On This Day: HMS Sheffield destroyed by Argentina during Falklands War

Julian Gavaghan
Smoke billows from the Type 42 destroyer HMS A Sheffield as fire rages through the warship after she was hit by an Argentinian missile

May 4, 1982: HMS Sheffield was destroyed by Argentina 31 years ago today – killing 20 British sailors and becoming the first Royal Navy ship to be sunk since World War II.

The vessel caught fire after being hit by an Exocet missile during the Falklands War, leaving dozens of on board with horrific burns and others suffering smoke inhalation.

The attack came two days after the Argentine cruiser General Belgrano was torpedoed and sunk, causing the biggest single loss of life in the 1982 conflict with 320 deaths.

The sinking was a blow to British military prestige, not least because the radar systems had failed to pick up that a plane-fired missile was heading towards the ship.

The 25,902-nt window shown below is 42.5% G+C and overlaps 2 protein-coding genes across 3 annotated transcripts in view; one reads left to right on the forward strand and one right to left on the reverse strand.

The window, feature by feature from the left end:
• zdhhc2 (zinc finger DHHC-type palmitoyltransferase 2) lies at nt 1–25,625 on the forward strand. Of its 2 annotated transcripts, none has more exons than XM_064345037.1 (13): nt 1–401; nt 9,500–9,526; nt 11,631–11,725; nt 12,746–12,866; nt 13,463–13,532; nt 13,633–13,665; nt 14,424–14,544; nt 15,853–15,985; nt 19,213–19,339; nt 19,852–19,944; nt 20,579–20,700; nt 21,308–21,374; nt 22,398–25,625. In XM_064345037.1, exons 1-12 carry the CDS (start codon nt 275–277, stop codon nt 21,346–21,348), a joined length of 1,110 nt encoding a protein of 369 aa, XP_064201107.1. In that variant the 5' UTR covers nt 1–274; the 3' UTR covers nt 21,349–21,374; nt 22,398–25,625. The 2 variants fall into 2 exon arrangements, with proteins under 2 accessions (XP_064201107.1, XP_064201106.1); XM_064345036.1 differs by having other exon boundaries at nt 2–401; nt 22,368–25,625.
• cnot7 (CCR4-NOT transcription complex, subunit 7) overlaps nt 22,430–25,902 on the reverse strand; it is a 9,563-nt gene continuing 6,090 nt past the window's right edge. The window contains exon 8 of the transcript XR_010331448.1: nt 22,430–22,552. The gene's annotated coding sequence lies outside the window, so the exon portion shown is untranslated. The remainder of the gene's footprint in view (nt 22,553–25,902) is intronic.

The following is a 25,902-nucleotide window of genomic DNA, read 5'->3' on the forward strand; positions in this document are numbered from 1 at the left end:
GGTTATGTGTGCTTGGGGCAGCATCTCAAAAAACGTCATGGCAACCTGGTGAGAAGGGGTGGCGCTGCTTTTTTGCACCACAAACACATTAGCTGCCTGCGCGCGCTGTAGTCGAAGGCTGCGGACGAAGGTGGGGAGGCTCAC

Luckily, the rocket didn’t explode – otherwise the death toll would have been higher.

But it did directly penetrate the control room – causing twenty men to die instantly - and set the ship ablaze.


[Read more: The Falklands War]



Yet amid the misery, there were also tales that cheered the nation.

While waiting to be rescued, Sub Lieutenant Carrington-Wood led the crew in singing Always Look on the Bright Side of Life from Monty Python’s Life of Brian movie.

On June 14, British forces went on to liberate the Falkland Islands 10 weeks after Argentina’s invasion.

British sailors and soldiers, who lost 252 of their comrades, were welcomed home as heroes when they returned.